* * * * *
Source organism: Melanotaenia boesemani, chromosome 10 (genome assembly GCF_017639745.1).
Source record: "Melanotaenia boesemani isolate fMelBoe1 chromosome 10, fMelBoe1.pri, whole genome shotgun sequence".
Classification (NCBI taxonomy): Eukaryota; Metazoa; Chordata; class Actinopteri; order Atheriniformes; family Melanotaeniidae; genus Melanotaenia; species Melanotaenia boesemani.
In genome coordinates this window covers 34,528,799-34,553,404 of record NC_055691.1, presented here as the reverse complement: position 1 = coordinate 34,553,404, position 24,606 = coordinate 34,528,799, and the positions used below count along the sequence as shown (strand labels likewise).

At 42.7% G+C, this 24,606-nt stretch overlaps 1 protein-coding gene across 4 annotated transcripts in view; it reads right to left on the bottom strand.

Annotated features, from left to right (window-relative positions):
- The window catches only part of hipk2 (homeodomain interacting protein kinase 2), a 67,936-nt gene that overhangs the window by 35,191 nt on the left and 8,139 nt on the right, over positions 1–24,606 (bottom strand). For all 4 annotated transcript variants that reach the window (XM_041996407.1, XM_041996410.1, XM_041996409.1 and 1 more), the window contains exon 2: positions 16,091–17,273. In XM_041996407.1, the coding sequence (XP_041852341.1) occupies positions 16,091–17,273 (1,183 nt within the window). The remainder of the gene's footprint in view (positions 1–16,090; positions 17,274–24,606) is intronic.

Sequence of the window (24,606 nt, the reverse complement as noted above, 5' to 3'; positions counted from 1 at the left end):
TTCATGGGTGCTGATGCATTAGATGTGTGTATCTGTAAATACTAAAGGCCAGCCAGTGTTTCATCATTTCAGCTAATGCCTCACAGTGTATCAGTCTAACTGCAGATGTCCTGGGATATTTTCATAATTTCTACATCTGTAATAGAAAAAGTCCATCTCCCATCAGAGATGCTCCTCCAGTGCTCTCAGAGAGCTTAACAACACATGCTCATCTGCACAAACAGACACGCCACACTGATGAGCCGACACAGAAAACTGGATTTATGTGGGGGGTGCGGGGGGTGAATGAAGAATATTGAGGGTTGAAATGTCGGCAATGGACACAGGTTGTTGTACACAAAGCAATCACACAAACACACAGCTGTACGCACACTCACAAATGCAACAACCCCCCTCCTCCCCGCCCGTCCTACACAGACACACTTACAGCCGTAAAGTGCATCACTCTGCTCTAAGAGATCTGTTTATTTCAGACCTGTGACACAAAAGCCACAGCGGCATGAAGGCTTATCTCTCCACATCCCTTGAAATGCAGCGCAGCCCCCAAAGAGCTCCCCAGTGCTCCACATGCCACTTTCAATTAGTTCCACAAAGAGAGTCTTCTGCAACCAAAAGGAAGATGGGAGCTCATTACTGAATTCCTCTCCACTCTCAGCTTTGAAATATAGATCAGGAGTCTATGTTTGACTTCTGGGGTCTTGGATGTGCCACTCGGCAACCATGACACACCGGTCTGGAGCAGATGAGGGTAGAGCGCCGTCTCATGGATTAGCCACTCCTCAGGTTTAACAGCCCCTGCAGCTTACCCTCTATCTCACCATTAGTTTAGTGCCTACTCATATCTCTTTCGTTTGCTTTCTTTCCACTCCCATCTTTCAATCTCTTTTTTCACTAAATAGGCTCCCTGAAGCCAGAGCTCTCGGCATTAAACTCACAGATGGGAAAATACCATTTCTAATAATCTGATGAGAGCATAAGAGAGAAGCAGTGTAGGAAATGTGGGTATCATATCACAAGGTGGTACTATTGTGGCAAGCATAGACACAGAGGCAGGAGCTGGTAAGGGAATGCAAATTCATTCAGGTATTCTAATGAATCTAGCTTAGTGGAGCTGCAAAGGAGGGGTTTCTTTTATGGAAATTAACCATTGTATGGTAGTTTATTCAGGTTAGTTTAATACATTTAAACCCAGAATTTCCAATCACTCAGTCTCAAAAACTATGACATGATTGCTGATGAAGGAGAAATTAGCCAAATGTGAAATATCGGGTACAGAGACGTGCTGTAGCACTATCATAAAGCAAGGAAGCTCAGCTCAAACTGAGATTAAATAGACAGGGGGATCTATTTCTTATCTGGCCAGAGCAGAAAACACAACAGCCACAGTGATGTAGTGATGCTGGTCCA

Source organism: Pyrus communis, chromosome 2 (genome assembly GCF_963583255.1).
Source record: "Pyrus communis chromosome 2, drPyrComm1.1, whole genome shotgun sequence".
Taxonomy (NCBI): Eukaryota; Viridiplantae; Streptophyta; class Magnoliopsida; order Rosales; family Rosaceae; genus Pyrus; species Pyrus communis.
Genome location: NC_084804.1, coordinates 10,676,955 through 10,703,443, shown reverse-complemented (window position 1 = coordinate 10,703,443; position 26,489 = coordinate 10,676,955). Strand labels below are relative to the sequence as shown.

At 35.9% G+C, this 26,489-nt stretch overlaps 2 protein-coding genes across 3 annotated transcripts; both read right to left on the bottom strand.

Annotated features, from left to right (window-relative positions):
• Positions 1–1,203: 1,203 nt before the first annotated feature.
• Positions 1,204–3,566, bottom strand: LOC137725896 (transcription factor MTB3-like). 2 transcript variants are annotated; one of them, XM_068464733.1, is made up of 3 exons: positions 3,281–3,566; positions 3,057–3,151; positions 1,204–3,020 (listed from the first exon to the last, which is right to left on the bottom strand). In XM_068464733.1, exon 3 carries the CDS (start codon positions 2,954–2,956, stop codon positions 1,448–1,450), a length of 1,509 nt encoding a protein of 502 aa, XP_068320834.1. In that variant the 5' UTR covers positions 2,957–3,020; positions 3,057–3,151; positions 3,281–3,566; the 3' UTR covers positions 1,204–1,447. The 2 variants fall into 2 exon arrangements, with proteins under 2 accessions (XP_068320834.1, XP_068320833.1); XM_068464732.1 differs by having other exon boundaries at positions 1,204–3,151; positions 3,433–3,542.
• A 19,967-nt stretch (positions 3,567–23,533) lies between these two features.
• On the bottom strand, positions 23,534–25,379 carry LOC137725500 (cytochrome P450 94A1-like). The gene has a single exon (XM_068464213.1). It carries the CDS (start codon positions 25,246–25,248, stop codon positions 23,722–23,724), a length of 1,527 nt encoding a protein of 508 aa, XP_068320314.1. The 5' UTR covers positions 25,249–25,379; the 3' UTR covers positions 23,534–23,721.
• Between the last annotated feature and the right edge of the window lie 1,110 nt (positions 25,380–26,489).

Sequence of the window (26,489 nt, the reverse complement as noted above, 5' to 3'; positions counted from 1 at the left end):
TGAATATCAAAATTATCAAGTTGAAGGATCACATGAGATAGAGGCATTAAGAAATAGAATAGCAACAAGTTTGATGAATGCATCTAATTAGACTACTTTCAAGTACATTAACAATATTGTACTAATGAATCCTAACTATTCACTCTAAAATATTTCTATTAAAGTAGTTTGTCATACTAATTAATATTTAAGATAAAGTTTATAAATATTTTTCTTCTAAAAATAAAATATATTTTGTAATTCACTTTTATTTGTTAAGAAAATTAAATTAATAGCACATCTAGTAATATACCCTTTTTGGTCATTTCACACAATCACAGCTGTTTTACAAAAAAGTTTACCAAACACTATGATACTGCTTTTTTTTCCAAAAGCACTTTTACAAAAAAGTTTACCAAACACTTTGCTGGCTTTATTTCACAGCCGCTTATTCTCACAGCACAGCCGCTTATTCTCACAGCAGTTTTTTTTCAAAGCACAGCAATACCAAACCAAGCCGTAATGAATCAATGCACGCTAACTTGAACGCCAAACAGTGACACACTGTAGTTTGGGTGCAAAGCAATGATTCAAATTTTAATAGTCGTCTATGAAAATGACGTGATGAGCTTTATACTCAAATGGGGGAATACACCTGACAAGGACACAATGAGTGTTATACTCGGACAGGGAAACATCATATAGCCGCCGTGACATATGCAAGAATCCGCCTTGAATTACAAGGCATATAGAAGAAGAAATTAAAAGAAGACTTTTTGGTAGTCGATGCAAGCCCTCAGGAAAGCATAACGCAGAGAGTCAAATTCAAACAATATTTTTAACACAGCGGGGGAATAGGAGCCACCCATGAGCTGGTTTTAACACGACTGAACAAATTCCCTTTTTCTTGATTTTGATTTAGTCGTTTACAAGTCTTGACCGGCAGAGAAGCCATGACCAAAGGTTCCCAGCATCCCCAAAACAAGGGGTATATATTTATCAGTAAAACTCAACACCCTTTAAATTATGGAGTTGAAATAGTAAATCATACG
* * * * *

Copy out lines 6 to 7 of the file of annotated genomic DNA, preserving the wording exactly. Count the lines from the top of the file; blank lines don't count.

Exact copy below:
Annotated features, from left to right (window-relative positions):
- The window catches only part of hipk2 (homeodomain interacting protein kinase 2), a 67,936-nt gene that overhangs the window by 35,191 nt on the left and 8,139 nt on the right, over positions 1–24,606 (bottom strand). For all 4 annotated transcript variants that reach the window (XM_041996407.1, XM_041996410.1, XM_041996409.1 and 1 more), the window contains exon 2: positions 16,091–17,273. In XM_041996407.1, the coding sequence (XP_041852341.1) occupies positions 16,091–17,273 (1,183 nt within the window). The remainder of the gene's footprint in view (positions 1–16,090; positions 17,274–24,606) is intronic.